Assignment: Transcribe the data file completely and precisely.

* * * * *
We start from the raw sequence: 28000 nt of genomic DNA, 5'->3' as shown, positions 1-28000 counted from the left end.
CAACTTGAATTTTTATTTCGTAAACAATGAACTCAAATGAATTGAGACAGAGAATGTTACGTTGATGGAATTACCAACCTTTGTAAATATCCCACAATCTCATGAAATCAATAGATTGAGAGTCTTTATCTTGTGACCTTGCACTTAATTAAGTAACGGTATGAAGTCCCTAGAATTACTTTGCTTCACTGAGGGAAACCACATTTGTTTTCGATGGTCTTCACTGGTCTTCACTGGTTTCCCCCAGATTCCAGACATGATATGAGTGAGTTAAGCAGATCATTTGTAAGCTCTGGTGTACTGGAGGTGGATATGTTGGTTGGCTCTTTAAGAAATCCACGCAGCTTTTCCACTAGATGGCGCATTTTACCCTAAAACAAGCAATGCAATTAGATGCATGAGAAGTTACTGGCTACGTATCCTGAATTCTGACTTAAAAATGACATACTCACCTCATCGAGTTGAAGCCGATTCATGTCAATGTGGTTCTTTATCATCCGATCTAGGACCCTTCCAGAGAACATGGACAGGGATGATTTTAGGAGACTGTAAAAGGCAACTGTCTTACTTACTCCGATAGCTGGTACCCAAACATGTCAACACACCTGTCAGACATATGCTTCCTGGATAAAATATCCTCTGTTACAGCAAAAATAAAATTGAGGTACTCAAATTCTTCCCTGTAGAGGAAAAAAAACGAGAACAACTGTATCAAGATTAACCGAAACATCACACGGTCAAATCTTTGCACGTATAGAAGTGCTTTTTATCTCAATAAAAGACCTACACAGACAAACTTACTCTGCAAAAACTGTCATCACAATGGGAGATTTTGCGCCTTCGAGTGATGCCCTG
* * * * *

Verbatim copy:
We start from the raw sequence: 28000 nt of genomic DNA, 5'->3' as shown, positions 1-28000 counted from the left end.
CAACTTGAATTTTTATTTCGTAAACAATGAACTCAAATGAATTGAGACAGAGAATGTTACGTTGATGGAATTACCAACCTTTGTAAATATCCCACAATCTCATGAAATCAATAGATTGAGAGTCTTTATCTTGTGACCTTGCACTTAATTAAGTAACGGTATGAAGTCCCTAGAATTACTTTGCTTCACTGAGGGAAACCACATTTGTTTTCGATGGTCTTCACTGGTCTTCACTGGTTTCCCCCAGATTCCAGACATGATATGAGTGAGTTAAGCAGATCATTTGTAAGCTCTGGTGTACTGGAGGTGGATATGTTGGTTGGCTCTTTAAGAAATCCACGCAGCTTTTCCACTAGATGGCGCATTTTACCCTAAAACAAGCAATGCAATTAGATGCATGAGAAGTTACTGGCTACGTATCCTGAATTCTGACTTAAAAATGACATACTCACCTCATCGAGTTGAAGCCGATTCATGTCAATGTGGTTCTTTATCATCCGATCTAGGACCCTTCCAGAGAACATGGACAGGGATGATTTTAGGAGACTGTAAAAGGCAACTGTCTTACTTACTCCGATAGCTGGTACCCAAACATGTCAACACACCTGTCAGACATATGCTTCCTGGATAAAATATCCTCTGTTACAGCAAAAATAAAATTGAGGTACTCAAATTCTTCCCTGTAGAGGAAAAAAAACGAGAACAACTGTATCAAGATTAACCGAAACATCACACGGTCAAATCTTTGCACGTATAGAAGTGCTTTTTATCTCAATAAAAGACCTACACAGACAAACTTACTCTGCAAAAACTGTCATCACAATGGGAGATTTTGCGCCTTCGAGTGATGCCCTG